If you are interested in how long it takes to learn an ollie on average, check out our data-driven guide here.

Tips To Not Turn While Doing an Ollie

Start Off Slow

The main underlying reason that you turn when you ollie is that you are anticipating a fall. The faster you are going the more real and intimidating this fear can be. So to start off learning to ollie while moving, go slow.

Make sure you have enough speed that a crack won’t stop you, but going too fast early on will make things more difficult than they need to be. Even now, if I’m skating down a hill or otherwise just going very fast, sometimes I turn my body and bail out of the ollie. It’s instinctive.

You need to build up to that speed. You don’t start running and instantly go for a marathon so why do you need to be going 30 miles per hour to do an ollie?

Focus on Your Front Shoulder

It can be hard to focus on everything at once. Even now, sometimes being aware of both of my shoulders and if they are turning when I want them to and if they are parallel to the ground is hard to do.

An easy thing to focus on is your front shoulder only. This can simplify what you need to control as you can just make sure the front shoulder points in the direction that you’re moving.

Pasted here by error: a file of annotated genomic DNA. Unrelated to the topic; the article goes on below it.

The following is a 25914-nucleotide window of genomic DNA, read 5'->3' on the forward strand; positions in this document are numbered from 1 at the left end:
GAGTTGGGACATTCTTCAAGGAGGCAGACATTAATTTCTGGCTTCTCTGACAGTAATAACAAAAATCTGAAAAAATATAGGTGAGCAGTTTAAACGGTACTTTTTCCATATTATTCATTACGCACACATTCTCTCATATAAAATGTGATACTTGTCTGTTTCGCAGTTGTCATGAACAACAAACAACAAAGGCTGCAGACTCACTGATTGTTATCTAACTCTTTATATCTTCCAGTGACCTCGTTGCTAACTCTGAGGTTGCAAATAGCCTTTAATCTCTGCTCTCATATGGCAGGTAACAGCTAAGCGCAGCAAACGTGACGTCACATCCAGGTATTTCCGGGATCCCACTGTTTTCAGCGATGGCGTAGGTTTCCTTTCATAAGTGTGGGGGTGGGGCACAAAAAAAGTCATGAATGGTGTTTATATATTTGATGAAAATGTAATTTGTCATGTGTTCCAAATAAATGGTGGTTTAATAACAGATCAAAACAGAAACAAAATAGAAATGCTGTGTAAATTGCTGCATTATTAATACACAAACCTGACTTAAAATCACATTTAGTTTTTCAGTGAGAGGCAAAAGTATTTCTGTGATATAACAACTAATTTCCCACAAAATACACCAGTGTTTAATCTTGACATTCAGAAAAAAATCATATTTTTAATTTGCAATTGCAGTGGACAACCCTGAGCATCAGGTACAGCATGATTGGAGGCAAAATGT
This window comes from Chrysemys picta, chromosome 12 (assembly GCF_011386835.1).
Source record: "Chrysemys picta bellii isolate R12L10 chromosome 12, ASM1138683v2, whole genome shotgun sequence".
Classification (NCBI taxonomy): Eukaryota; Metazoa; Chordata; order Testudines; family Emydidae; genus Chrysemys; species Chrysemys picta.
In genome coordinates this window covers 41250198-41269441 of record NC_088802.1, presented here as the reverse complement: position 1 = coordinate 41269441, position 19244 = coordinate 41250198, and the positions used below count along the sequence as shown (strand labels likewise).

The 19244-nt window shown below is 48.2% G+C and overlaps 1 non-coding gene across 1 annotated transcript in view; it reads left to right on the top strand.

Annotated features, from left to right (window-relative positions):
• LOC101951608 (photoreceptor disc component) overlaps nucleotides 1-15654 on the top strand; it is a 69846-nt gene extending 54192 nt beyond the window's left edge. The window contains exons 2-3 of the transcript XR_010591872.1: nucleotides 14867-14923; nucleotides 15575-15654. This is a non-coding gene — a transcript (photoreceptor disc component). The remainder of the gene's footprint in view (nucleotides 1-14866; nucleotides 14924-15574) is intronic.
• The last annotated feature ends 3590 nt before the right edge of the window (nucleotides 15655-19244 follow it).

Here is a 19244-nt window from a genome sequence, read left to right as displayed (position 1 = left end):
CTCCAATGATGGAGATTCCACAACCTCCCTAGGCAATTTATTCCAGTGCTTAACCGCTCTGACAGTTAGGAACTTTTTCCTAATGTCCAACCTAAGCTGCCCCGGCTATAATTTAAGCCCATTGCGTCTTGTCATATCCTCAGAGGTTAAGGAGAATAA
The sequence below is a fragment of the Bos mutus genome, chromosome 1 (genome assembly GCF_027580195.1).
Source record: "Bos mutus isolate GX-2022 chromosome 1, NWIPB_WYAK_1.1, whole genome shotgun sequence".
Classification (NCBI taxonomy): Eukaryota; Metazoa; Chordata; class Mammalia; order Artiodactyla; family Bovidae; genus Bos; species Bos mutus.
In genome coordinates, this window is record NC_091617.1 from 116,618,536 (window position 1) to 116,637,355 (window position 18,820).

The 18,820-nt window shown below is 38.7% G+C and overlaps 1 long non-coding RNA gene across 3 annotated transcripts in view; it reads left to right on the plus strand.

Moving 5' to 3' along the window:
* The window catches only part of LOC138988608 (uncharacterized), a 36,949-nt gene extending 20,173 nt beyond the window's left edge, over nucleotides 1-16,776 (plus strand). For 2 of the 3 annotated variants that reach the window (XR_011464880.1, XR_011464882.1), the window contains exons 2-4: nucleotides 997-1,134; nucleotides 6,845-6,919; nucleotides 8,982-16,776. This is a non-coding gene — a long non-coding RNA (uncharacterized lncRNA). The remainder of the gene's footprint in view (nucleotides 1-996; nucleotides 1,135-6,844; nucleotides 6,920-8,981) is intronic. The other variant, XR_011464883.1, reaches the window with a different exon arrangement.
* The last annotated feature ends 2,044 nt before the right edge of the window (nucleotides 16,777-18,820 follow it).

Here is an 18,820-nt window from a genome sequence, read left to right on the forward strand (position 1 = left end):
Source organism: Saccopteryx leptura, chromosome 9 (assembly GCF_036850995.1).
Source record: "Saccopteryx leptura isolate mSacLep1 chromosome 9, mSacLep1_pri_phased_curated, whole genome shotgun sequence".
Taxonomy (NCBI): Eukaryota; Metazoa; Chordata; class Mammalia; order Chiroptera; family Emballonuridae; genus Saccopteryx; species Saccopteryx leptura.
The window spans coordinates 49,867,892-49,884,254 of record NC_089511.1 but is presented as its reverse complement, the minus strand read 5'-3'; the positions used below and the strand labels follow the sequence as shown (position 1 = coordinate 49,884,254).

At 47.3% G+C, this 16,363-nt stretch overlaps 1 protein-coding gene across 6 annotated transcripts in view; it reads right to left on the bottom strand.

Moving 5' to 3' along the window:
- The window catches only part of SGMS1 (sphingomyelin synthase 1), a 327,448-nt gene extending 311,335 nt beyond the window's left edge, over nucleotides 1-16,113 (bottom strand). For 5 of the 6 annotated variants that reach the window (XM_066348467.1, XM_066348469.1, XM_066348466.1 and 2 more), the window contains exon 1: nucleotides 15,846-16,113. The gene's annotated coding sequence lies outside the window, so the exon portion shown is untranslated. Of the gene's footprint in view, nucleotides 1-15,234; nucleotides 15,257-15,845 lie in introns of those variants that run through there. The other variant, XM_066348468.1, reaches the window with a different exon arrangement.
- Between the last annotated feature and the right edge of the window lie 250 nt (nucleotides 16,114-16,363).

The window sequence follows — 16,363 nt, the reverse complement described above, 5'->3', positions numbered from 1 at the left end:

This can get you into trouble though if you’re not skating on a perfectly flat surface. On a slanted surface, you need to be aware of both shoulders and keeping them level as well as not turning them. This sounds hard, and it is.

Skate On a Flat Surface

This tip goes back to the previous one slightly. When you skate on any surface, both of your shoulders need to stay parallel to the surface. This is much easy to do if the surface is flat.

In fact, if the surface is flat then you really don’t need to think too much about this for an ollie. For most people, this comes somewhat naturally and you can tell if it doesn’t. If your shoulders aren’t parallel with the surface, then you lean back and won’t catch the board or you will slam down your ollie super quickly with no air time.

I won’t go over these other common problems here, but I have written and explained a good list of issues in a previous article.

If you want to see a complete list of common problems that happen when learning to ollie, check out our guide here.

Be Patient

Most people seem to think that an ollie is the simplest trick and they should learn it in one afternoon. This simply isn’t the case.

An ollie is a complex set of motions that involves coordinated motion of your entire body. It is actually very difficult and it typically takes months to get a decent ollie consistent. Then it will take longer to get a good feel and control over your ollie.